No it probably isnt as simple as AA,Aa etc. For a start, more than one gene is involved and they are cross linked with limb-development. However, we can date genes - at least relatively.
I'm not sure this could be classified as a "mutation" in the strictest sense of the word. I like genotype variation. The allele has produced teeth. Evos would like to believe this IS a mutation to show that random mutation can produce actual mechanisms.
Most mutations are deleterious, or take away from fitness. I believe the burden of proof is on evos to show that these teeth were from a "random" accident, rather than something that was recessive and already there.
"Evos" are not contending that the re-activation of teeth is a random accident. Its very much not random. Single mutations, however, are random, and are highly unlikely to produce something so grand, especially something with striking, quantifiable similiarity to another, apparent distinctly created, "kind". A coincidence, apparently.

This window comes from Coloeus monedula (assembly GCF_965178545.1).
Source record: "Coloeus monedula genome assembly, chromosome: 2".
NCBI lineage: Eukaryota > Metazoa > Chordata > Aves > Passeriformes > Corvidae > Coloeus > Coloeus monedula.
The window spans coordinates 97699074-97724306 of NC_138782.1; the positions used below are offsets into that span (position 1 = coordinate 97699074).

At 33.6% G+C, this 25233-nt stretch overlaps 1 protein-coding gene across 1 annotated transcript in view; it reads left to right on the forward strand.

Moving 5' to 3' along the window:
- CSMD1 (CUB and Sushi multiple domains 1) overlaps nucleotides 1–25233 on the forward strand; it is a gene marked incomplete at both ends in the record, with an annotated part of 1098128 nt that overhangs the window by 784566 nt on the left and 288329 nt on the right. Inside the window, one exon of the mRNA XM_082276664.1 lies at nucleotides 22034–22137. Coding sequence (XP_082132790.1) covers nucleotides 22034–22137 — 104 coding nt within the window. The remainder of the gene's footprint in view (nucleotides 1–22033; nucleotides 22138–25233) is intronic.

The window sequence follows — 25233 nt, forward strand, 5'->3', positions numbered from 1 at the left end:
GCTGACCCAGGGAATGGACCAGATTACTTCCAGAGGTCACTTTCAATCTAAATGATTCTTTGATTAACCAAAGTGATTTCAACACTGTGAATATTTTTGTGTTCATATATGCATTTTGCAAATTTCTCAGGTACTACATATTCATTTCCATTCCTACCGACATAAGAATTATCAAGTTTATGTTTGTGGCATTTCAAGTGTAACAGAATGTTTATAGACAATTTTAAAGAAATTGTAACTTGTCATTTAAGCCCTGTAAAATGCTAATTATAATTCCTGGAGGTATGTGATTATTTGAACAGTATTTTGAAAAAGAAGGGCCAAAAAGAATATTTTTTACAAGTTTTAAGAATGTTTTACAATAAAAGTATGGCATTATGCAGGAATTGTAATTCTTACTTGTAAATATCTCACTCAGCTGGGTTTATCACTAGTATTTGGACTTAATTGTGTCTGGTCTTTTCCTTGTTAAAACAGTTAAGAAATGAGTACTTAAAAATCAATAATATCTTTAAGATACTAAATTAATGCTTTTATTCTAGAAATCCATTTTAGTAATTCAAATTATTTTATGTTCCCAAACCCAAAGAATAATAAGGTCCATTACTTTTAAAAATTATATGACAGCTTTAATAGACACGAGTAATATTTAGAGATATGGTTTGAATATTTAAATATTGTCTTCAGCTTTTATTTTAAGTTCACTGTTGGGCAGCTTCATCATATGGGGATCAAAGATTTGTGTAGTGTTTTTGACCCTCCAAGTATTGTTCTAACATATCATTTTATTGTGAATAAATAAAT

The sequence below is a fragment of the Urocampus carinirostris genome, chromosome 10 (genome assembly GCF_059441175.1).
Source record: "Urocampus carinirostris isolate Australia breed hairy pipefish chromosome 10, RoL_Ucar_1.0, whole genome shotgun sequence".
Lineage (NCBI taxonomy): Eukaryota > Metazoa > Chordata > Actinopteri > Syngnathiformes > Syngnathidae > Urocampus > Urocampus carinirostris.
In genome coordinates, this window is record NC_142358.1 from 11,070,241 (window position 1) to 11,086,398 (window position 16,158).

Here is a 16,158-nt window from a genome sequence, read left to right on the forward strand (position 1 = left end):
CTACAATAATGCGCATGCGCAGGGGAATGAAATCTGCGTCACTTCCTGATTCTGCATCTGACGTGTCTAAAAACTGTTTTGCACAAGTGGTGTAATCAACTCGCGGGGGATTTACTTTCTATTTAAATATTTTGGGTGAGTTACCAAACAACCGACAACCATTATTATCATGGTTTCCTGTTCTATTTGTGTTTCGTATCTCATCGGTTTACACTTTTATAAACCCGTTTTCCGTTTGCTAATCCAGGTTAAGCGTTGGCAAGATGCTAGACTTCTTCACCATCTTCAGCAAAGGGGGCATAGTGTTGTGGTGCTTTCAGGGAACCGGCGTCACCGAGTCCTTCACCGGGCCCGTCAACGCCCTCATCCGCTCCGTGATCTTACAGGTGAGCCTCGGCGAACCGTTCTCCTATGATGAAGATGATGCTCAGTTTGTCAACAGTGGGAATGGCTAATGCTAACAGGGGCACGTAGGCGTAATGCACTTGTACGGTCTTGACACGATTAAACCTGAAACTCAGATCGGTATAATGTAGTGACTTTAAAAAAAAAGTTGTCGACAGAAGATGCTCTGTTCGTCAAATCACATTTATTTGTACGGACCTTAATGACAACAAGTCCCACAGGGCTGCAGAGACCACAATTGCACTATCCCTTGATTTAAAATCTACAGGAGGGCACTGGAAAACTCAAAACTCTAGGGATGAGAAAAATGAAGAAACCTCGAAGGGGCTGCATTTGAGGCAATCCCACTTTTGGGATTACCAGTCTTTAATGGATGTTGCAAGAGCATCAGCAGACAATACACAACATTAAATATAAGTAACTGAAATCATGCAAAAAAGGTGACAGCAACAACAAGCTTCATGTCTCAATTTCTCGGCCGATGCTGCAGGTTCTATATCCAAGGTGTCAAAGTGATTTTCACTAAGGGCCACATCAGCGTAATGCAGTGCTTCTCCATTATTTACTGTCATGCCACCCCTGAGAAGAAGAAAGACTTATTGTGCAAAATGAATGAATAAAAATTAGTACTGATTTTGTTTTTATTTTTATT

This is an additional comment to the preceding post after some reading.
1. Birds with teeth are found in the fossil record.
2. The platypus has no teeth, though they have been found with teeth in the fossil record.
3. Wingless beetle populations are found on windswept islands which are the same species as winged beetle populations on the mainland.wing deletion
What do these all have in common? We can easily infer that deletion or more likely a "switching off" has happened in these populations.
Especially consider the beetles. Selection has eliminated the winged beetles because the wind blows flying beetles into the ocean. The mutant who stays on the ground survives and passes on the defect to the population.
Possibly the winged beetle would show again if a population could be transported to the mainland. It would be a good experiment, don't you think?
All valid points, but none detract from the issue. Why are some birds, extinct or no, able to produce archeosaur teeth under certain circumstances?